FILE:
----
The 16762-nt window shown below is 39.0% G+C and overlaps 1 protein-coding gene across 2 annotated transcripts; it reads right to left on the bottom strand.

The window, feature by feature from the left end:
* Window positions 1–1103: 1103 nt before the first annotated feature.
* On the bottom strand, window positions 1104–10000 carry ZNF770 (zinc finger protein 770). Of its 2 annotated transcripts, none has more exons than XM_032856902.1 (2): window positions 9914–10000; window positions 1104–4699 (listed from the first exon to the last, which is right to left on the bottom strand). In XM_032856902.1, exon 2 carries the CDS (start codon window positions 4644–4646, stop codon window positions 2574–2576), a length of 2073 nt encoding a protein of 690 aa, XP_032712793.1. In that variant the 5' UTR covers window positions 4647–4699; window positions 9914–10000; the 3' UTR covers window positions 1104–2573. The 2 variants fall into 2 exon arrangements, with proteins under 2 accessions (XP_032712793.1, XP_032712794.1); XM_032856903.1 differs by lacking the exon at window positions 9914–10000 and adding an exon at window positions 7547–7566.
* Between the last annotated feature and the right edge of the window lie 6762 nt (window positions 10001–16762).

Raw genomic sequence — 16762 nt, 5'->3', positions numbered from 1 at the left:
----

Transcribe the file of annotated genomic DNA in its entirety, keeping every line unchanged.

The 16762-nt window shown below is 39.0% G+C and overlaps 1 protein-coding gene across 2 annotated transcripts; it reads right to left on the bottom strand.

The window, feature by feature from the left end:
* Window positions 1–1103: 1103 nt before the first annotated feature.
* On the bottom strand, window positions 1104–10000 carry ZNF770 (zinc finger protein 770). Of its 2 annotated transcripts, none has more exons than XM_032856902.1 (2): window positions 9914–10000; window positions 1104–4699 (listed from the first exon to the last, which is right to left on the bottom strand). In XM_032856902.1, exon 2 carries the CDS (start codon window positions 4644–4646, stop codon window positions 2574–2576), a length of 2073 nt encoding a protein of 690 aa, XP_032712793.1. In that variant the 5' UTR covers window positions 4647–4699; window positions 9914–10000; the 3' UTR covers window positions 1104–2573. The 2 variants fall into 2 exon arrangements, with proteins under 2 accessions (XP_032712793.1, XP_032712794.1); XM_032856903.1 differs by lacking the exon at window positions 9914–10000 and adding an exon at window positions 7547–7566.
* Between the last annotated feature and the right edge of the window lie 6762 nt (window positions 10001–16762).

Raw genomic sequence — 16762 nt, 5'->3', positions numbered from 1 at the left: